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Jane Fonda in her latest film, “Monster-in-Law”
Could a rapprochement between Jane Fonda and Tom Hayden be in the works?
That was the speculation recently in Toronto, where the former couple had a reunion of sorts.
And political activist Hayden, whose celebrity faded when their marriage broke up, did nothing to stifle the buzz.
Last month, double Oscar-winner Fonda was in Canada to promote her new book, “My Life So Far.”
She spoke to hundreds of jubilant fans and was escorted by Hayden, who was in town for a panel discussion on U.S. war resisters.
The couple was together from 1973 to 1990. Fonda, now divorced from Ted Turner, is 67. Hayden, the prototypical angry young man and former defendant in the Chicago 7 trial, is 65.
The couple traveled together to North Vietnam several times in the 1970s – a fact not forgotten by many Vietnam vets – where she harshly criticized the U.S. military and posed for pictures on a Communist anti-aircraft gun.
But that’s hardly the end of the story of Fonda’s activities in North Vietnam.
When she returned, she told the press: “I would think that if you understood what communism was, you would hope, you would pray on your knees that we would someday become communist.”
Some of her other famous, or infamous, quotes of the era:
- “The Viet Cong are driven by the same spirit that drove Washington and Jefferson.
- “The Viet Cong are the conscience of the world.”
She told British reporters in 1971 that U.S. atrocities included “applying electrodes to prisoners’ genitals, mass rapes, slicing off of body parts, scalping, skinning alive, and leaving ‘heat tablets’ around which burned the insides of children who ate them.”
Maybe she heard that from John Kerry. Or maybe he heard it from her.
While Fonda claims now not to have been anti-military, one must overlook the fact that she co-founded, with actor Donald Sutherland, an organization called FTA, which didn’t stand for “Fight The Army,” but rather another F-word.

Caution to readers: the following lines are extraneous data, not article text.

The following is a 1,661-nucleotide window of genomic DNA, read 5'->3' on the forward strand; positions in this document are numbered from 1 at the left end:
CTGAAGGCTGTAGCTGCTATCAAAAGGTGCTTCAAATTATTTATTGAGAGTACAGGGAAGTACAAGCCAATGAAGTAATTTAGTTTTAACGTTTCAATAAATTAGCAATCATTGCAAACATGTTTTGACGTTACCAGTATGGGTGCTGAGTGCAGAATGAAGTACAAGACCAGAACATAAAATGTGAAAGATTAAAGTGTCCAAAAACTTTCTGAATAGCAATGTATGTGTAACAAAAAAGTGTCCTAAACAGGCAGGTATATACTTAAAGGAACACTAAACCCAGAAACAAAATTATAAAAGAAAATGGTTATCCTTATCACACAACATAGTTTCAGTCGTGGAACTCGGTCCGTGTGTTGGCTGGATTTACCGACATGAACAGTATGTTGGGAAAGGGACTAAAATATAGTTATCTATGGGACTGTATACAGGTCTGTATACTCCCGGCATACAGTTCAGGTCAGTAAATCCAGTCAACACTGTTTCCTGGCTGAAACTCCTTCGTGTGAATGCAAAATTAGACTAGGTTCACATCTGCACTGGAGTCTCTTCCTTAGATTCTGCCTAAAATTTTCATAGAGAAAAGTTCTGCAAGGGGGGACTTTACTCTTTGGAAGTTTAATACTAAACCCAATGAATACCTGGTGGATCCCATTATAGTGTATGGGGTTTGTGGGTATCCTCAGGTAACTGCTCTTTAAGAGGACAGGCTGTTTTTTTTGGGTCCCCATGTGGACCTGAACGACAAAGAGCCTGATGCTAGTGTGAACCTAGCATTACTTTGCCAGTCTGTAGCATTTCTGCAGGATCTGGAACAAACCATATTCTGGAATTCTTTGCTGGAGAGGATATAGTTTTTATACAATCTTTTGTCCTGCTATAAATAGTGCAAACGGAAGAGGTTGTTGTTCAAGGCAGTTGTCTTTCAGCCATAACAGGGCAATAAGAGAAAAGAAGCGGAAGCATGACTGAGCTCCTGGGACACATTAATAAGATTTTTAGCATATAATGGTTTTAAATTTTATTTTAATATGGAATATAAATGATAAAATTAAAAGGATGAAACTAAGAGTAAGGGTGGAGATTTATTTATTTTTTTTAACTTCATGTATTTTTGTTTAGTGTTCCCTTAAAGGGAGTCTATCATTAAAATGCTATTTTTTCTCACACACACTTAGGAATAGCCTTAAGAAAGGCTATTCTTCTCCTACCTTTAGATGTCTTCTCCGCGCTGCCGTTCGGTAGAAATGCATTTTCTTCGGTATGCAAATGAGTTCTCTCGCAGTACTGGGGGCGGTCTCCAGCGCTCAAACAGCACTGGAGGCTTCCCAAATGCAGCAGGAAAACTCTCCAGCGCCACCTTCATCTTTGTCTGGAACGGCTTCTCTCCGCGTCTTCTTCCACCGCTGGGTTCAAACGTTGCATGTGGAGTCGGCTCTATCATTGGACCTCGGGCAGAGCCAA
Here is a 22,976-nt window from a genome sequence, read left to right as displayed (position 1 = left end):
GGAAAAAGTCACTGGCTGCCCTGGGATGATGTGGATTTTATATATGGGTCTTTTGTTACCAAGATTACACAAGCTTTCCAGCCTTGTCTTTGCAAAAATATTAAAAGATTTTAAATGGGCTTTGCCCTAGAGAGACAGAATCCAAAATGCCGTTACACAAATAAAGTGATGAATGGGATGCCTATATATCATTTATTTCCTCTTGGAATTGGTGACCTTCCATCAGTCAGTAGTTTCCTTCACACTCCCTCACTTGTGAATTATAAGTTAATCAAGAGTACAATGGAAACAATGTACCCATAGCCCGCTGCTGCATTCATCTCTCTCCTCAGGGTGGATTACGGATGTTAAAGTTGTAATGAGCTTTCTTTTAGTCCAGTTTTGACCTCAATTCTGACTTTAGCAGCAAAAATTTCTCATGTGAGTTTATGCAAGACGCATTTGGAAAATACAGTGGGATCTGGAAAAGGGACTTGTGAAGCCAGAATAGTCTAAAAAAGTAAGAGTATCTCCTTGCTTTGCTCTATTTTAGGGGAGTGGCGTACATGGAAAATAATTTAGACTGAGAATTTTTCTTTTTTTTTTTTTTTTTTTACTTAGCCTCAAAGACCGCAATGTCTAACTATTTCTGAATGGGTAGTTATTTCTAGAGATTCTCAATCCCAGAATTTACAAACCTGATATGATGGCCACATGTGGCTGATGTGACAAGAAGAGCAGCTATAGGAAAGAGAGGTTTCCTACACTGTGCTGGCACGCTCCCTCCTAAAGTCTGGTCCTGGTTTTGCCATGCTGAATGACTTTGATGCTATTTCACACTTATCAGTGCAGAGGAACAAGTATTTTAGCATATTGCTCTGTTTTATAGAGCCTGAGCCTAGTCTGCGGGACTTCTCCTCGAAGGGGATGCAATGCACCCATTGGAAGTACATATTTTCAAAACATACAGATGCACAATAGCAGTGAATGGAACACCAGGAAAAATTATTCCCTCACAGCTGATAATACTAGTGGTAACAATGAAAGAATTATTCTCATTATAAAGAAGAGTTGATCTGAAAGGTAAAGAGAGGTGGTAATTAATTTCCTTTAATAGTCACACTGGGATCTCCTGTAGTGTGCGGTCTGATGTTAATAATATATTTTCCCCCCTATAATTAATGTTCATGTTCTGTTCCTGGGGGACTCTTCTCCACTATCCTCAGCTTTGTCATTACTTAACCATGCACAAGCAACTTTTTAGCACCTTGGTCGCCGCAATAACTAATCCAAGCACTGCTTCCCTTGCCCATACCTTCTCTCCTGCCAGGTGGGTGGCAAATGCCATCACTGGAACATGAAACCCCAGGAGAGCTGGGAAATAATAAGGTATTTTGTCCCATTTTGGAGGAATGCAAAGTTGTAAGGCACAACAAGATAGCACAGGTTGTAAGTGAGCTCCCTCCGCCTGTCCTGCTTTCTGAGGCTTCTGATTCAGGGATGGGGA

But all that is behind her now. There’s even more the public has forgotten. Fonda is once again among the Hollywood royalty as co-star of the hit movie “Monster-in-Law,” a romantic comedy also starring Jennifer Lopez. Hayden, meanwhile, has stuck to leftist politics.
In Toronto, Fonda urged her fans to attend Hayden’s speech at the University of Toronto.
She called on Canadians to offer refuge to war resisters who refuse to fight in Iraq.
“I’d go, but I’ve got to be here,” she said.
She may have apologized to the veterans of the Vietnam era, but she is not shy about making new political enemies in the 21st century. She said that since the start of war in Iraq, 37 U.S. military recruiters have gone AWOL. It’s been reported that about 6,000 soldiers have also deserted. And she sounded happy about it.
Fonda said she has heard from hundreds of Vietnam veterans who say they support what she said and did during the height of her activism.
“The Vietnam veterans, so many of them have walked by and said, ‘You have nothing to be sorry for, I totally forgive you,’ or ‘The war was a mistake.’ … It fills me with happiness because it means a healing is taking place.”
Fonda, who earned the nickname Hanoi Jane in the 1970s, said while she regretted posing on the anti-aircraft battery, she did not regret her anti-war stance or her decision to go to North Vietnam, where she made radio broadcasts urging U.S. airmen to stop bombing.
“I’m proud I went to North Vietnam because Nixon was lying to us,” Fonda told the crowd, explaining it was during that tumultuous time she met Hayden.
Hayden told the Toronto Star it was their shared opposition to the war that “glued” them together.
“I don’t know what makes it easy for a couple to stay together, but one of the things that can complicate things is when circumstances change,” said Hayden. He now teaches at Occidental College in Los Angeles. “We were drawn together by a situation that glued us together, but that situation didn’t last,” he said, adding, “Acting was her true calling.”
Hayden, who shares a son, Troy Garity, and an adopted daughter with Fonda, said he only learned she was in town when he landed at Pearson yesterday. Fonda called him and asked him to meet with her before the book signing.
When asked if the pair were planning to meet for a late-night dinner, Hayden smiled slyly and simply responded, “Wouldn’t you like to know?”